I’ve painted quite a few of these covers, but they’ve always depicted the male lead as a wolf. I had yet to paint him in his human form, so it was really nice to finally give him ‘a face’, and delve into his specific character a bit more.
My friend Eric Fortune, who was visiting me for a while, was kind enough to pose for me. Thanks to the wonders of Photoshop, it wasn’t too difficult to make a Vietnamese man look Native American. (I just went into Filter > Stylize > Ethnicity, and pushed the slider to the right little).
This piece was actually a bit unusual for me. Instead of using my typical medium of oil paints, I decided to do this piece primarily in airbrushed acrylics and colored pencil. It started off the same, a pretty solid pencil drawing and some washes of color.
I then made a frisket using a few sheets of tracing paper and spray glue. I placed it on the painting and carefully cut around the figures using an X-acto blade (being extra certain to not cut too deep into the board). I removed the background portion of the frisket and airbrushed in all of the sky.
I then removed the frisket over the figures, and put the previous frisket that I saved from before back in place over the background. I could then airbrush some basic colors into the figures without messing up the sky.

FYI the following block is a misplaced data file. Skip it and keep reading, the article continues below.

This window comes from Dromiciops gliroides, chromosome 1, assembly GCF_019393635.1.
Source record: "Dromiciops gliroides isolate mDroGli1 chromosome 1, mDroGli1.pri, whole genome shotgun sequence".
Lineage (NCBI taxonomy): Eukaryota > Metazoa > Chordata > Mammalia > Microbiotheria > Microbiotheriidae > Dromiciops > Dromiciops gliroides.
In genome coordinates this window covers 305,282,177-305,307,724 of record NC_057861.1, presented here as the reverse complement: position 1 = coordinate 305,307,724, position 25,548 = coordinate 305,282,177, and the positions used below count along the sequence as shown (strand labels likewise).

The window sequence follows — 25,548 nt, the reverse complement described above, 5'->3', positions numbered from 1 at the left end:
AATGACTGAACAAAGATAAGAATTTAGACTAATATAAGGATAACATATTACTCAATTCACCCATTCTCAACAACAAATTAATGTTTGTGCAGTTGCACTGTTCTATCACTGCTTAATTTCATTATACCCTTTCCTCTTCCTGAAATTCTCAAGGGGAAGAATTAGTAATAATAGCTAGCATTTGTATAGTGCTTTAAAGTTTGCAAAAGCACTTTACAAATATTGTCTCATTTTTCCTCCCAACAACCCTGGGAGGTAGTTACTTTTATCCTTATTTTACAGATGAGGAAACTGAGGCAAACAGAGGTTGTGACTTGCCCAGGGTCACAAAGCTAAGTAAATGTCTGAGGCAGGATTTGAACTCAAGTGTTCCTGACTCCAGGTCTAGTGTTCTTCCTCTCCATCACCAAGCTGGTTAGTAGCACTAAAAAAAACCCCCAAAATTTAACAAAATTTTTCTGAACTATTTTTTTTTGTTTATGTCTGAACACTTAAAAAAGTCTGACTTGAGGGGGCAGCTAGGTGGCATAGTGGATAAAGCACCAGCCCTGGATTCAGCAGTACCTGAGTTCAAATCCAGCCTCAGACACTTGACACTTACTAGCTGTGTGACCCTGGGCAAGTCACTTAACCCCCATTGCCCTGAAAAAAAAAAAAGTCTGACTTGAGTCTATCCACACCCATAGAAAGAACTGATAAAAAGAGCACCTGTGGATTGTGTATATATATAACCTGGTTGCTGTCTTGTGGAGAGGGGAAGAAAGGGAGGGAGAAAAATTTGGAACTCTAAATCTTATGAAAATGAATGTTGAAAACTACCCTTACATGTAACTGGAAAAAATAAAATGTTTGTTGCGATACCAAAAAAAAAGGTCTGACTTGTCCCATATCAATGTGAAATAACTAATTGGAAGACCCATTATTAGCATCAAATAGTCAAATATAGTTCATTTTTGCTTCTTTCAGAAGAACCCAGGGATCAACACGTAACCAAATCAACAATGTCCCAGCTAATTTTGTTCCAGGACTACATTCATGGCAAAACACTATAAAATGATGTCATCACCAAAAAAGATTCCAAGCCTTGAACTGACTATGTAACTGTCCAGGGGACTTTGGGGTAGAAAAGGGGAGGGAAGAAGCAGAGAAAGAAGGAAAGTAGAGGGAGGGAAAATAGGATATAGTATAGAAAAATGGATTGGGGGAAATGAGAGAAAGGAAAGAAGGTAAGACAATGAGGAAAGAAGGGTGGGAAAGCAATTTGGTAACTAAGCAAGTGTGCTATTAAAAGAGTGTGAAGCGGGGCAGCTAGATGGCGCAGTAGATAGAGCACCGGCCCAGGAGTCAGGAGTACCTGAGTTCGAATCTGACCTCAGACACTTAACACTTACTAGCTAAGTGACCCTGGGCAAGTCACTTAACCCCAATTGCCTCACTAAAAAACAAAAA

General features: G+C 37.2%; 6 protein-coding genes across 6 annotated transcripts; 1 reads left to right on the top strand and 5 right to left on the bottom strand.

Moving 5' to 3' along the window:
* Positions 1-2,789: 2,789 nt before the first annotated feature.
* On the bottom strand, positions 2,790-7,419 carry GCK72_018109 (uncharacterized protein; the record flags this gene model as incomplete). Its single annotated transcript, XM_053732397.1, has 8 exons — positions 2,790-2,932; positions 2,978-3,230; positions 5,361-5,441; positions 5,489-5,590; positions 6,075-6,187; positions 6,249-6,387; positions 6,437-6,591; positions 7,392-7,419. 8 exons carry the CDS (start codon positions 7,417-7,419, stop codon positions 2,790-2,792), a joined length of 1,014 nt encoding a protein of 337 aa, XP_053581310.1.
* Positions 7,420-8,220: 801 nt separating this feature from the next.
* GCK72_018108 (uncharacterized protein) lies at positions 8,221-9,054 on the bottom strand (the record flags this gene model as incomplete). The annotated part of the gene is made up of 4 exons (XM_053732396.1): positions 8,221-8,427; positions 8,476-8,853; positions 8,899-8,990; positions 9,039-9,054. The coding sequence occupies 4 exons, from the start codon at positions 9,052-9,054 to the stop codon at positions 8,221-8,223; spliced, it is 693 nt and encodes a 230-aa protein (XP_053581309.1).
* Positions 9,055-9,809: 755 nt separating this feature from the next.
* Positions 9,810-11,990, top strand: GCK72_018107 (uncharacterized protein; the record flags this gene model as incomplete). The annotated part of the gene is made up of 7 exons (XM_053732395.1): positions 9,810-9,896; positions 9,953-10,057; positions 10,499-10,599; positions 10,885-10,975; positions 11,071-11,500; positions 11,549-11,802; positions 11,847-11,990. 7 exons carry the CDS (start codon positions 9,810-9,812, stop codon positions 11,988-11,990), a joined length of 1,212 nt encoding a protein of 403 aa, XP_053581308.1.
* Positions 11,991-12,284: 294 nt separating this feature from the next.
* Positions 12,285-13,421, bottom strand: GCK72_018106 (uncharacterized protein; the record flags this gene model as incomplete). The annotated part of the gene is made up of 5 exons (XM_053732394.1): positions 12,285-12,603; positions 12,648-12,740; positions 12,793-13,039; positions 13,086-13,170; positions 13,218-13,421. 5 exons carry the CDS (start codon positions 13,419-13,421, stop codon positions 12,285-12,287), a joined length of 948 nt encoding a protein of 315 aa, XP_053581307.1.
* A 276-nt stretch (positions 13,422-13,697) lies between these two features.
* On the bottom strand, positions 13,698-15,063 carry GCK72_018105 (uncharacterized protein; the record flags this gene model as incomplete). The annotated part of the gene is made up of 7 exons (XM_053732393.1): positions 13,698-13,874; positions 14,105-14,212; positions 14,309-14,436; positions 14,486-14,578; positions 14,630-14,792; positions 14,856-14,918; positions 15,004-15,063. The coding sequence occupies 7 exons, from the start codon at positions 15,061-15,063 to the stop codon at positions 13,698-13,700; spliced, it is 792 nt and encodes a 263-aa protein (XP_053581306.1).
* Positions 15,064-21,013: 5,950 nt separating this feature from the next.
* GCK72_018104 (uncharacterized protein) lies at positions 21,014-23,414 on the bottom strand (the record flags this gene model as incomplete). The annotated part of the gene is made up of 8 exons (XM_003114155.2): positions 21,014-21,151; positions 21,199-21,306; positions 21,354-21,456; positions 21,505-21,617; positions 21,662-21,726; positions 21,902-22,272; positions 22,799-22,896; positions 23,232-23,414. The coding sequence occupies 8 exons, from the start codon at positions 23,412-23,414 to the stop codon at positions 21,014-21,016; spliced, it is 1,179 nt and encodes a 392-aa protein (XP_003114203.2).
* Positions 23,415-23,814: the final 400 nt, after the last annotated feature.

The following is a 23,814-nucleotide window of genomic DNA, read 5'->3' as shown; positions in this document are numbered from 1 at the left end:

Once I removed all the friskets, the picture honestly looked pretty completed. The rest was mostly a ton of colored pencil to modify the form and soften some edges. After I pushed the colored pencil as far as I could, I did a little bit of glazing in oils to deepen the shadows and smooth some forms on the figures. The cacti were painted entirely in oils.
The piece went through a few revisions, mostly to remove the facial stubble from the guy in order to make him look more Native American (which was pretty simple to clone out digitally). Once approved, the cover got it’s type treatment from Art Director, Judith Murello.